It’s been a challenging last 10 months, especially for swimmers with pools being closed and the cold winter temperatures preventing open water swimming for all but the hardiest of us.

Don’t despair, we’ve got some great dry land workouts here to keep your swimming muscles in shape from the super innovative coach Mark Kleanthous

Mark has been swimming in open water for 38+ years. When he was not able to swim in a pool (pool closed, work commitments, working in London)  or early season ironman events, Mark used resistance bands to successfully train for triathlons and open water swim events.

Mark has been providing his clients with resistance band workouts for many years when swimming was not possible. (Working on oil rigs, submarines in war zones and when swimming was not safe (South Africa due to sharks!).

He’s put together some great sessions and tips for us here which would be enhanced by using a PoolMate watch.

Thanks Mark

We have a special discount code DRYLAND for use on for an additional 5% off our PoolMate watches

Dry land swim simulation resistance training.

Completing dry land resistance training will fire up muscles used in swimming. If you remain fit by completing other activities like cycling running hiking and other aerobic activities this will help when you resume swimming pool or open water swimming.

Benefits of dry land exercises to replicate as best as possible swimming.

  1. Improve speed of your swim stroke
  2. Build your endurance
  3. Fatigue later during tough swim workouts
  4. Reduce injuries
  5. If you had any aches pains niggles or injuries whilst swimming, then completing dry land resistance training can develop weak areas that are essential for a more balanced stroke.

Correct resistance training will closely mimic muscles used whilst swimming.

  1. Purpose of dry land resistance training is to lengthen and increase flexibility.
  2. Pull as free style swim stroke when using a snorkel.
  3. Make sure the power and torque is the same throughout pulling back avoid gliding (dead spots)
  4. Mimic how you pull back.
  5. You will need more recovery when using stretch cords because resistance is greater than when swimming.
  6. It is important to
  7. Resistance benefits:
  8. Stretch cords resistance bands are as close as you can without.
  9. Keep elbow high and you can closely mimic your front crawl stroke.

Front crawl swim stroke

The hand entry and the catch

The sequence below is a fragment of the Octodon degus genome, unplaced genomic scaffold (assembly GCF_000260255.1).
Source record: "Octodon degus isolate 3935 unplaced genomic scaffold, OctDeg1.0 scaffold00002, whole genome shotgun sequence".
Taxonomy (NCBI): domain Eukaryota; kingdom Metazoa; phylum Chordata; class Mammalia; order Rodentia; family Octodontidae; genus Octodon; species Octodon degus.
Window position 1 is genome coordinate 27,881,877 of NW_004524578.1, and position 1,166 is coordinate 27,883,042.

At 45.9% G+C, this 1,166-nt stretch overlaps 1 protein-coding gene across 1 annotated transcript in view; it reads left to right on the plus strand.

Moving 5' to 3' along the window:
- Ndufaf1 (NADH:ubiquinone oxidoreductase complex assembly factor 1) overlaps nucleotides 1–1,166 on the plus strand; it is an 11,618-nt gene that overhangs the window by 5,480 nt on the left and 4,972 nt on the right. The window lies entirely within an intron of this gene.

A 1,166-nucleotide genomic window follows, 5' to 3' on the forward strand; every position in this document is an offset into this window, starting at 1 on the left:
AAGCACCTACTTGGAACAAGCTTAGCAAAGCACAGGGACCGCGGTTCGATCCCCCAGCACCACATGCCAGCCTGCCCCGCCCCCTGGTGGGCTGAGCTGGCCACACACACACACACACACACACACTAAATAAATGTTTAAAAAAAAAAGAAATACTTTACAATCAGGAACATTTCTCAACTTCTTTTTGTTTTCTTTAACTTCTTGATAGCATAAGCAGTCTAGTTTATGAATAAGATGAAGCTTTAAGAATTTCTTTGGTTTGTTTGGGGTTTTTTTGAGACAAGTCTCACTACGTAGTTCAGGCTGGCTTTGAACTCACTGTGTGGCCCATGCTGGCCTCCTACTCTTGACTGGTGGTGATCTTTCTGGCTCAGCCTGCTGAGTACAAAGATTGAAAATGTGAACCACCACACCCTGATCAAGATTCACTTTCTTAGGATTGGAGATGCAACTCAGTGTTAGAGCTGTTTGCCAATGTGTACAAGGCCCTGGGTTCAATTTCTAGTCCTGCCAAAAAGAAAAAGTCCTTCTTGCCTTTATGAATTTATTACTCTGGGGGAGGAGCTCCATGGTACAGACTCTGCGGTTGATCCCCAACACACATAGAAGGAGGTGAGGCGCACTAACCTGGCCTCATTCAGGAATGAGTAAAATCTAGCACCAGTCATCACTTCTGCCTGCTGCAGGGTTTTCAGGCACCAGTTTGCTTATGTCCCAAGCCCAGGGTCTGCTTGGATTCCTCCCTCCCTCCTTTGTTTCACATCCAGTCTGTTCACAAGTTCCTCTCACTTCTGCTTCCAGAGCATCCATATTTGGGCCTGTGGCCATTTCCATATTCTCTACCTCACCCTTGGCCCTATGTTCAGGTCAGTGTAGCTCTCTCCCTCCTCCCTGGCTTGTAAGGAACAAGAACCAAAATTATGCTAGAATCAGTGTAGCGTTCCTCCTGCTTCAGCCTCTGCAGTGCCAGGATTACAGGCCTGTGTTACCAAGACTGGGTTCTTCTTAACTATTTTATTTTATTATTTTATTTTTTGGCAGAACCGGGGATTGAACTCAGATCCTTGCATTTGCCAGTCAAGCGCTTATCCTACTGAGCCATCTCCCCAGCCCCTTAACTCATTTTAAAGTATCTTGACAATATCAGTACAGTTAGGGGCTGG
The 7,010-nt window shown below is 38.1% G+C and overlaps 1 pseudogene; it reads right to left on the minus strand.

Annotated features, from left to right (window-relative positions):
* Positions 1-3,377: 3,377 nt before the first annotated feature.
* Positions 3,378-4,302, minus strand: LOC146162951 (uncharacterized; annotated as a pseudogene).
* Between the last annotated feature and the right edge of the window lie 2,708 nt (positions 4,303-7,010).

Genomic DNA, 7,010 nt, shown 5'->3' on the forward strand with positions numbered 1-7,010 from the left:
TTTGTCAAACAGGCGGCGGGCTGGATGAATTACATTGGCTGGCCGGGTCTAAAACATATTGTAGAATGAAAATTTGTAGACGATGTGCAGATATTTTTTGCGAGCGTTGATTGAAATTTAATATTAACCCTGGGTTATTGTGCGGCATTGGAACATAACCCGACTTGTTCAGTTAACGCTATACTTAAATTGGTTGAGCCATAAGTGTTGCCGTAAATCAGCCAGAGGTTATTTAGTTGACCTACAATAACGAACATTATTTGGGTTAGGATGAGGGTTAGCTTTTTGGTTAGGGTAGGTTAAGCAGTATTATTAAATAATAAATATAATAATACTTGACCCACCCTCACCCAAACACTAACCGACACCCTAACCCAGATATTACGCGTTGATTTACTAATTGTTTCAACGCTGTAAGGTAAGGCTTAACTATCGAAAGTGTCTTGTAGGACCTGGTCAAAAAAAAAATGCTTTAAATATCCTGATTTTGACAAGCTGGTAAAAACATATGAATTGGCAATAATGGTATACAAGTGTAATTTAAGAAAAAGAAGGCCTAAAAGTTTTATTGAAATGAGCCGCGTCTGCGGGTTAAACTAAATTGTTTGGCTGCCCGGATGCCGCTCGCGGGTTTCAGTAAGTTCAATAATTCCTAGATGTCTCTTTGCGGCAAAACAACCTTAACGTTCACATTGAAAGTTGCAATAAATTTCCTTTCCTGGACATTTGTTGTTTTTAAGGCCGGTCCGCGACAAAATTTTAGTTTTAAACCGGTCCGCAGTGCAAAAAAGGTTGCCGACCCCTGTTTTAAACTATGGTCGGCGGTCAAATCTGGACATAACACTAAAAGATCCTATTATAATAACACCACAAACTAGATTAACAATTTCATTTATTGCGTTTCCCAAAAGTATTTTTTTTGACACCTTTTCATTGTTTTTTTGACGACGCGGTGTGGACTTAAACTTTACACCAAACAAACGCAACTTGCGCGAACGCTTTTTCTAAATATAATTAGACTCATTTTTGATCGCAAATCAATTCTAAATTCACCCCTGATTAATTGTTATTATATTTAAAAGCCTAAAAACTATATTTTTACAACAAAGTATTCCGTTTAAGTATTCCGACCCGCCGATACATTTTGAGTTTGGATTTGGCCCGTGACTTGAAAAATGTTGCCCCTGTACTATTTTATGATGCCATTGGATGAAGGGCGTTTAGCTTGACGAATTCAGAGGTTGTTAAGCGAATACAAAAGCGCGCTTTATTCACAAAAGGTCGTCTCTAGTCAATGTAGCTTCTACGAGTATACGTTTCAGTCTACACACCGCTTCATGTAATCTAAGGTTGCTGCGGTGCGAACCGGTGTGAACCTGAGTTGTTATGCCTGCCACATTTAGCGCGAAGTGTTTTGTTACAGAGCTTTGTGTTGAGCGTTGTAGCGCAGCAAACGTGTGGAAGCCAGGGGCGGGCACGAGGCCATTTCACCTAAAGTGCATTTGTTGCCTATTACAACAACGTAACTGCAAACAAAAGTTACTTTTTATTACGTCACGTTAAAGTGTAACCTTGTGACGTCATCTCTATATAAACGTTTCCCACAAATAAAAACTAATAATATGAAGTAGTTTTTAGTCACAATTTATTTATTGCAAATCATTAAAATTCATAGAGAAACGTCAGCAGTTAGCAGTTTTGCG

The stronger your deltoids and shoulders are the longer you can hold good technique. Ever wondered why you have good swim stroke (fewer strokes per length) at the start of your swim then you lose the feeling for the water? This is because you deltoids and shoulders have fatigued.

A more powerful swim stroke

Forearm development will improve propulsion through the water.

Streamlined benefits.

Improve your core and abs in the water by redoing drag be being more hydrodynamic by being streamlined. During dry land & strength workouts aim to also work the core abdominal and lower back muscles.

Swim strength

Work the upper back muscles to stabilize your shoulders to reduce any weak areas, known as dead spots of your stroke.

Avoid sinking legs

  • Work the glutes and hamstrings to improve body balance and reduce propulsion simply by reducing resistance.
  • Core abs and oblique muscles allow you to have a longer stroke by being able to rotate fully.
  • Hip flexors allow you to maintain kicking for longer.

Muscles using during swimming

  • Arms: – hand muscles forearms bicep triceps and deltoids (shoulder muscles)
  • Neck – all neck muscles
  • Trunk – side muscles, external oblique’s, abdominals, back muscles, rhomboids, gluteus maximus and abductors.
  • Legs – quadriceps hamstrings calf muscles shin muscles and foot (flexor muscles)

Avoid poor posture sitting at your computer

  • Swimming strengthens the core back and shoulders and spending too much time at your computer has a negative affect with your swimming.
  • Dry land resistance training is vital at this time if you cannot swim.
  • A slouched position sitting in front of a computer which crunched up hunched shoulders will be bad for your swimming.
  • Good core and correct posture will allow you to be stronger and more streamlined in the water.
  • Good posture always improves your ability to turn your neck and some of your shoulders and breathe.
  • Poor posture always causes you to turn your body far to much creating a huge amount of unnecessarily amount of resistance and causing legs to over compensate and scissor kick or kick too deeply (wasteful resistance)  to counter balance excess body movements.

Resistance notes:

Swim for about the same amount of time during intervals. Set alarm on PoolMateLive watch (or other watch) to go off at the time you usually take to swim 100m.

For example

  • Swimmer #1 if you take 1 minute 40 seconds to swim 100m (100 seconds) and take 80 strokes you stroke at 1.25 seconds per stroke so aim for 16 strokes in 20 seconds.
  • Swimmer #2 if you take 1 minute 50 seconds to swim 100m (110 seconds) and take 86 strokes you stroke at 1.28 seconds per stroke so aim for 11 strokes in 14 seconds.
  • Swimmer #3 if you take 2 minutes to swim 100m (120 seconds) and take 120 strokes you stroke at 1.0 seconds per second stroke so aim for 15 strokes in 15 seconds.

NOTE: strokes mentioned here are single arm strokes so double the count your PoolMate shows if swimming crawl.

Resistance bands can be purchased or make your own with old inner tubes or bungy cords!

Please also watch my You Tube videos on how to use resistance bands stretch cords.

Here’s the first of Mark’s dry land training sessions, more to come!

Mark with resistance cords


By engaging in the above training plans you agree to do so at your own risk & assume all associated risk of injury.

Need bespoke 12 to 108 week training plans then get in contact with Mark. 

Mark 07876 376776